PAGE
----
Oh, bloggy, I know I’ve been remiss in keeping up with you. Please forgive me. I am traveling to London in a couple of days to spend another Thanksgiving with VP Babs and CFO John and my hope is to provide brief-yet-regular posts during my time across the pond. Between CineStory, the Austin Film Fest, and the American Film Market, the past five weeks have been incredibly busy, but also highly informative. And this blog offers me a chance to process the wisdom being dumped into my grey matter.
I’ve also been taking another online screenwriting class in which I’ve been revising a script that is very dear to me: THE LEGEND OF DENNY O’DOYLE. A coming-of-age story set in the 1950s and based on my Dad and his high school friends, the script was one of my first screenwriting efforts. It’s drifted on and off of my computer screen for a number of years now, but I finally felt like it was time to take another crack at it.
One thing that’s been on my mind since attending all of these writer retreats and panels is the idea of “voice” and how one hones it so that it’s compelling and singular and keeps a reader leaning forward. My voice has definitely evolved, but I still struggle with making it distinct yet organic. As I’ve blogged about earlier, I’ve recently been sifting through drastically opposing feedback on AUNT MOLLY’S MELTDOWN, so I thought that script would be a good one to bring to CineStory last month. One of my mentors there who read it expressed the primary note that my voice was inconsistent – she thought it needed to be weaved throughout the piece in a more cohesive fashion. <SIGH> Not what a writer wants to hear. However, she suggested that the next time I rewrite the script, rather than simply tackle the sections that I think might need work, I actually TRANSCRIBE THE WHOLE THING from start to finish. That way, even the sections that don’t need revising would still get a thorough kerplunking on the keyboard.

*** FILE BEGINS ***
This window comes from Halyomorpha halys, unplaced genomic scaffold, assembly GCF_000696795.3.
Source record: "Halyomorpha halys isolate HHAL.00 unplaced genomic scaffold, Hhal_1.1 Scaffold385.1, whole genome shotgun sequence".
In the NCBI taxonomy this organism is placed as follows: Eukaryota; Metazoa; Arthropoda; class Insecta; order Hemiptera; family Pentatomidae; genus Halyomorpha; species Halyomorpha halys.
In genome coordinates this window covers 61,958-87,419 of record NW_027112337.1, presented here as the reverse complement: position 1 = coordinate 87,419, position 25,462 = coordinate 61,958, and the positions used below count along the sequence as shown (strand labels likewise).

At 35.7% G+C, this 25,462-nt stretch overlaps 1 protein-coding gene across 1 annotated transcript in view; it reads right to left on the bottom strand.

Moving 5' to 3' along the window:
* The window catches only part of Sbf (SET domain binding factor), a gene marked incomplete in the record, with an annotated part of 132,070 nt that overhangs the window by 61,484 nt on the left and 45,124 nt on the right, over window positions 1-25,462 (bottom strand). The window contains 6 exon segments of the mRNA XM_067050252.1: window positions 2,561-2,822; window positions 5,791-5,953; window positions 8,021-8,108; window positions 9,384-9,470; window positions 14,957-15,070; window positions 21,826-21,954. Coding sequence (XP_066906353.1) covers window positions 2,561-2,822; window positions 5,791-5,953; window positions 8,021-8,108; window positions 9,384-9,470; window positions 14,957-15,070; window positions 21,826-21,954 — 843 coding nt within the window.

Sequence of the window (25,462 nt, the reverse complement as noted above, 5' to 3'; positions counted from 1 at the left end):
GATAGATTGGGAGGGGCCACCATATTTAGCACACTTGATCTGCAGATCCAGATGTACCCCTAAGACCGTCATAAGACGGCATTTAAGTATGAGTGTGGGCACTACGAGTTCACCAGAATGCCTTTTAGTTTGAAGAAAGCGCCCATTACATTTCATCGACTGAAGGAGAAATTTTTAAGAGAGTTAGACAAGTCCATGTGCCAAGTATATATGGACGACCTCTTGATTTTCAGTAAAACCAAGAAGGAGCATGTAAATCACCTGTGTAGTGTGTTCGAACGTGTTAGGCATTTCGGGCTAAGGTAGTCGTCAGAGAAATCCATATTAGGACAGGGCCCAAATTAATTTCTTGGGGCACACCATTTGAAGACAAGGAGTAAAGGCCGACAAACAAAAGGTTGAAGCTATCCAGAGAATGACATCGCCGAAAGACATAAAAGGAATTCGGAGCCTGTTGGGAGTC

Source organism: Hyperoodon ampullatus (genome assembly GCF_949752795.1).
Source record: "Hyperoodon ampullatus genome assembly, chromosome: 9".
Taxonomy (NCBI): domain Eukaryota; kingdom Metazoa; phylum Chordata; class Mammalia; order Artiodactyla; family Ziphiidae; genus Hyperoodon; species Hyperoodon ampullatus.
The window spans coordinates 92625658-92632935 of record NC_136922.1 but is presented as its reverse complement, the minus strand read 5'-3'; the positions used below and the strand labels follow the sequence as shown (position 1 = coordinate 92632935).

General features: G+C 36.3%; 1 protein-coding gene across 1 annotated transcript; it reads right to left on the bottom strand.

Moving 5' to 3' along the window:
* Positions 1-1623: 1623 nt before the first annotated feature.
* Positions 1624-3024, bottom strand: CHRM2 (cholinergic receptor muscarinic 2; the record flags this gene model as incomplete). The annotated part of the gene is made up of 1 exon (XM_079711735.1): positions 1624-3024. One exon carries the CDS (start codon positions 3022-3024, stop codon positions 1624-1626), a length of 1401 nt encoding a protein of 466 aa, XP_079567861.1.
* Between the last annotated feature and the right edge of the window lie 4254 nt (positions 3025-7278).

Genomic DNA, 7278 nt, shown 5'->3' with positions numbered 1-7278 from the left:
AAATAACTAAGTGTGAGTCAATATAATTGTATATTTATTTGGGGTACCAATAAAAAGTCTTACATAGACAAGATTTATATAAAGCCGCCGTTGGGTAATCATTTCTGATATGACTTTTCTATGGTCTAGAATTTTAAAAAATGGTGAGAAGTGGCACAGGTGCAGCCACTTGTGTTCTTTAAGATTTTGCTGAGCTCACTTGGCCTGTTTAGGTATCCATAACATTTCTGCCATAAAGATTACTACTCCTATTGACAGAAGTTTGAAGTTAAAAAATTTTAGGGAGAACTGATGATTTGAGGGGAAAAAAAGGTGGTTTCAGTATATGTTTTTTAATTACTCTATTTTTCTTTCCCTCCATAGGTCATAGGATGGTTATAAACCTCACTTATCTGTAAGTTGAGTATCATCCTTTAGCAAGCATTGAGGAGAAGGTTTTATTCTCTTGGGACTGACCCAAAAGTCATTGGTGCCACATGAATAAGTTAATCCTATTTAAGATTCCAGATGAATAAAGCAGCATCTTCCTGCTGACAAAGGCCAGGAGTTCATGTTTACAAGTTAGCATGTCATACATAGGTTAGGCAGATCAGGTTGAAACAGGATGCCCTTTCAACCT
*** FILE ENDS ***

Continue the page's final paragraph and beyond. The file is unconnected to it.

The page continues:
Of course, my extremely lazy proclivities dreaded the idea of retyping every friggin’ word, but I sensed she was onto something with this exercise. And since DENNY O’DOYLE is on deck and also one of my earliest works, I figured I’d use that script as my first rewriting experiment.
So as I painstakingly revisit each and every description/line of dialogue/syllable, I am analyzing and wordsmithing even the “DLB-approved” scenes. And guess what? I tweak and finesse and change all of them – and I know I’m improving them. I guess I’ve realized how a writer’s voice takes a while to evolve and I know I’m a much stronger writer now than I was when I started DENNY O’DOYLE. So I need to do the hard work of injecting my progressing voice throughout the entire piece.
Is it a tedious process? Absolutely. But it’s also a critical learning tool for me and, hopefully, makes for a stronger script and better writing overall. Because the one prevalent refrain you hear at all of the panels and roundtables and discussions is that it’s not enough to write good scripts. You have to write great ones. And why wouldn’t you want to do that?